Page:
I am thinking of starting a contest.
To the first three people who sign up to follow my blog I will send one of my used T-shirts, shipping and handling included. Or how about this: to the first three people who sign up I won’t send T-shirts, but will send the approximately $10 it would have cost to ship them.
Which would you prefer?
Before answering you should know that foreign aid programs are often designed as in-kind transfers: they send the T-shirts, not the money. In fact, in some cases quite literally the T-shirts.
In “Haiti Doesn’t Need Your Old T-Shirt”, an article by Charles Kenney published in the November issue of Foreign Policy magazine, it is pointed out that T-shirts celebrating the victory of the Green Bay Packers hit the market the instant the winner of the last Super Bowl game was decided. The speed at which the NFL met this fickle spike in consumer demand could only be accomplished by printing up two versions of the T-shirts ahead of time, the other one celebrating a Pittsburgh victory. But what to do with these worthless T’s declaring the loser to be the winner?
Kenney reports that they were given to World Vision, a registered charity, netting the NFL a tax deduction.
All of this is to say nothing about the 2.4 million Pop Tarts dropped on Afghanistan as a part of American food aid to that country. But at least the infrastructure was already in place to keep shipping and handling costs down.
Not so for the T-shirts. The amount of money World Vision spends to distribute them could have just been given to their eventual owners who would have bought what they really needed.
The same dynamics are at play with food aid. Governments in rich countries give subsidizes to their producers, dump the excess supply in poor countries where it causes prices to fall, and end up putting poor farmers out of business.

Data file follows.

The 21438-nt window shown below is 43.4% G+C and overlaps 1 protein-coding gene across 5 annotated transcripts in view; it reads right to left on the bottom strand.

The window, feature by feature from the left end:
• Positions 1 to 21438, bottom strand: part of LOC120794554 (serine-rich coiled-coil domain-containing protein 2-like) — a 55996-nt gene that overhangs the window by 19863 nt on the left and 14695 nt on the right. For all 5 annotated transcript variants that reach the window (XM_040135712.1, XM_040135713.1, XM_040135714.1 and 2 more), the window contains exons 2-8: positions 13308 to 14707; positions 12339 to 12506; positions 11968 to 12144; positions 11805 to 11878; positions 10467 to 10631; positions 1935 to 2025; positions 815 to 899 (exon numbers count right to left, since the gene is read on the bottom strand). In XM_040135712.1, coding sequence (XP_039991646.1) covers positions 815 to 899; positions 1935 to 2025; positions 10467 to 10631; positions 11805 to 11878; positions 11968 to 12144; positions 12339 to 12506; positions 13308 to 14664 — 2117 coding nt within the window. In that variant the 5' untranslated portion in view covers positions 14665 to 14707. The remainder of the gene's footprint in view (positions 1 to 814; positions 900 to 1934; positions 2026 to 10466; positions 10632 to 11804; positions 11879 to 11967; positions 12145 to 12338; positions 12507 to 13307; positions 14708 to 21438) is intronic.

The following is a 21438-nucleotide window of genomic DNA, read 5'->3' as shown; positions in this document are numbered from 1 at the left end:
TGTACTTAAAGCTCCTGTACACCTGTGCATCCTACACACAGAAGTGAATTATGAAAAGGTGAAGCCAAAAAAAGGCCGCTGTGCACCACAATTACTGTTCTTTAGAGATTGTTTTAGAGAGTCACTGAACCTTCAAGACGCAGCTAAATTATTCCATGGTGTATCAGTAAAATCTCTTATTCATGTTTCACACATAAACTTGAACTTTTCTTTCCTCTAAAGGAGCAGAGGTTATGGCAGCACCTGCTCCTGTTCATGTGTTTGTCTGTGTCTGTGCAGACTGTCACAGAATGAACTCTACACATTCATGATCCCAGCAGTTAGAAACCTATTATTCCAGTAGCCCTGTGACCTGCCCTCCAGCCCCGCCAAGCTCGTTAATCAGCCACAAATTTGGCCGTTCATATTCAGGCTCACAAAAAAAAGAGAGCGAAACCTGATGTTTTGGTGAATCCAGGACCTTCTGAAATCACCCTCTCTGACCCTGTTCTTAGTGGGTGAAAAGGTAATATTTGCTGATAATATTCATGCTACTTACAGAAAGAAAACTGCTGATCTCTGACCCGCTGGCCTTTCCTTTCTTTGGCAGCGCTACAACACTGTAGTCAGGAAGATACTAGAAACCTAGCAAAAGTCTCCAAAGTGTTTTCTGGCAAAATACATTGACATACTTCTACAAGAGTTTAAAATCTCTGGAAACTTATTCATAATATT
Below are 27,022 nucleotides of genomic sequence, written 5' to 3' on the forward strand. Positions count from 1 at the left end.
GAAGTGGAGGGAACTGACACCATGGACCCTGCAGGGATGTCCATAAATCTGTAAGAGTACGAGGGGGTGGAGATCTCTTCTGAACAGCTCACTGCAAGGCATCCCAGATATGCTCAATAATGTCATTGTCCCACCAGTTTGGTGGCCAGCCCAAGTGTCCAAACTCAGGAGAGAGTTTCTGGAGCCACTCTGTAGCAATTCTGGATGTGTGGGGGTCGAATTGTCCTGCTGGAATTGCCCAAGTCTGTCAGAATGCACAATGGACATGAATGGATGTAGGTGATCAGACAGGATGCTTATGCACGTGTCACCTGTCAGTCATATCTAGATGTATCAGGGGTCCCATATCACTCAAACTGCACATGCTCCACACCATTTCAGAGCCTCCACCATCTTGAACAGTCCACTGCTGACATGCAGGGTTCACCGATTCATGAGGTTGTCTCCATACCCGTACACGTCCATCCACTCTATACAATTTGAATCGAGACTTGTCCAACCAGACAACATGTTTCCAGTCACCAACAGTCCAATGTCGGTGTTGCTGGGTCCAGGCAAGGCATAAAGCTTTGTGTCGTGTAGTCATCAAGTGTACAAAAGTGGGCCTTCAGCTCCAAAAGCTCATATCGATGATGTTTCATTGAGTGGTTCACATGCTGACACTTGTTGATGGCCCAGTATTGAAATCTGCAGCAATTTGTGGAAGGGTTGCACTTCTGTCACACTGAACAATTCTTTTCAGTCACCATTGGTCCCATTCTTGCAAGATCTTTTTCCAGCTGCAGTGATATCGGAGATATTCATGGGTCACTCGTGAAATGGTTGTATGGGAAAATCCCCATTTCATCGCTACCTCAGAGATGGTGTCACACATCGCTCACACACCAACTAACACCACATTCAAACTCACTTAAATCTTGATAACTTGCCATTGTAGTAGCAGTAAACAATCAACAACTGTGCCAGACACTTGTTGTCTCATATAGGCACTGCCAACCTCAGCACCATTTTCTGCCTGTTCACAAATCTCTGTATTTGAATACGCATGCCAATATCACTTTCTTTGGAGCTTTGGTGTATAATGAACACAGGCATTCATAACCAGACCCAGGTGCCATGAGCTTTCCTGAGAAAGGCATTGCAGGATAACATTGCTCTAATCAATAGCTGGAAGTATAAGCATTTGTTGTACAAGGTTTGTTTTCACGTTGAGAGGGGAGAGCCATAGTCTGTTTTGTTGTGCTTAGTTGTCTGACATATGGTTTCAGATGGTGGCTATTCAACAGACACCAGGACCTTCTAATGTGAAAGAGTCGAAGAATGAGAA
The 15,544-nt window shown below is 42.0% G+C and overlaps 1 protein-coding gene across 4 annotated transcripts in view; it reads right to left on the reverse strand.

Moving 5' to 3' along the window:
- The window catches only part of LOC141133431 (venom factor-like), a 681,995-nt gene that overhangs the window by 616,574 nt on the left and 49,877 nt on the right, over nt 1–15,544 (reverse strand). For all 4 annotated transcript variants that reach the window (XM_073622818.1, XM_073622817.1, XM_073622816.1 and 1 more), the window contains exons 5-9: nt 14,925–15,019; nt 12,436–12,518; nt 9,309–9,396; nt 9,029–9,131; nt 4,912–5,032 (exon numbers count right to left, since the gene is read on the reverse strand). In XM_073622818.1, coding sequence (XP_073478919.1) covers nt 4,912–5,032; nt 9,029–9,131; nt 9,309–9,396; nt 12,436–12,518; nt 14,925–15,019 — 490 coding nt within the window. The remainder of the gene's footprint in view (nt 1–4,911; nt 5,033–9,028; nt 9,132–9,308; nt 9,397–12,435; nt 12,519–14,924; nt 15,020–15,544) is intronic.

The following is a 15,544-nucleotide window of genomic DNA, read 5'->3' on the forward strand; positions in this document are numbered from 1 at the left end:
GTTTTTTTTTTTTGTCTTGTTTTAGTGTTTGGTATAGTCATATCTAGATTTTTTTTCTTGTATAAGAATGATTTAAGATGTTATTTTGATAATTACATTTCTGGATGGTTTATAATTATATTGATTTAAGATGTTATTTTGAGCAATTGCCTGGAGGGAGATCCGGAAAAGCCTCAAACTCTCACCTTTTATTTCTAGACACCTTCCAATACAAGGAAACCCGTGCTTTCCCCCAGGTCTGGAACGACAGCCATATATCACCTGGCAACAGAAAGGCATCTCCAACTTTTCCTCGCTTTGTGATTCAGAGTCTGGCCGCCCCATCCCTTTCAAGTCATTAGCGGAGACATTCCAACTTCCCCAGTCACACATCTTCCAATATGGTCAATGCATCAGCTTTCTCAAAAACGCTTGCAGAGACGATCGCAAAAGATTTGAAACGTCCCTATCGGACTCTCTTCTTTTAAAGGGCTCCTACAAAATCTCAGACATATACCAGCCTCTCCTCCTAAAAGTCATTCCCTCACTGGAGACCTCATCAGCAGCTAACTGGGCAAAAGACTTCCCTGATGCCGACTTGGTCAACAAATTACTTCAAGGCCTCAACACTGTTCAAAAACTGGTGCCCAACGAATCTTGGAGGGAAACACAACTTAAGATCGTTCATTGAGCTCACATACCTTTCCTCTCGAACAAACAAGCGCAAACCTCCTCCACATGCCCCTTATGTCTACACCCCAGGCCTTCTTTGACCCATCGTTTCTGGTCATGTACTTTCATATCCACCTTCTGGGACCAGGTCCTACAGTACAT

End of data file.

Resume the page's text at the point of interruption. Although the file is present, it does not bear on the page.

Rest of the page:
Farmers in rich countries receive subsidies orders of magnitude greater than the NFL’s tax deduction through so-called “price support” programs.
The only way prices can be changed in perfectly competitive markets—those with a large number of buyers and sellers of a homogenous good—is to somehow change market demand or market supply. Price support programs involve governments creating an artificial demand that leads to higher prices for consumers which, along with the added sales to the public sector, boasts the revenues of producers.
What to do with all the government inventories? If expectations develop that the government will dump them on domestic markets at some future date the goose is cooked: the expectation of lower prices in the future will lead consumers to demand less in the present, and government purchases would have to be even higher.
So not only does Haiti get the T-shirts that Americans don’t want, it also gets the rice. And guess what happens to rice production in Haiti (which in fact has fertile land for this in some of the areas just north of Port-au-Prince) as domestic producers have to compete with “aid”?
You might think that consumers there gain, but money transfers always trump in-kind transfers because recipients are given the freedom to choose according to their own preferences. Foreign aid programs are not designed this way either because of some hidden self-interest, or because public policy is paternalistic and assumes that the recipients cannot make the best choice for themselves.
So what’s it going to be: the T-shirts or the cash?
5 thoughts on “Foreign aid: forget the T-shirts, just give them the money”
You are surely right about this, and it gets worse. In the early 1980’s I witnessed a situation in which a mercury-based agricultural chemical which, I am sure, had been banned in all rich countries, was provided as “aid”.
I believe that aid organizations have been barking up the wrong tree for decades now, in their efforts to raise standards of living in poor countries. The emphasis on agriculture is all wrong. Even in cases where agricultural output can be increased, this has many downsides. It can reduce prices. It can reduce farm incomes. It can drive poorer farmers off their land.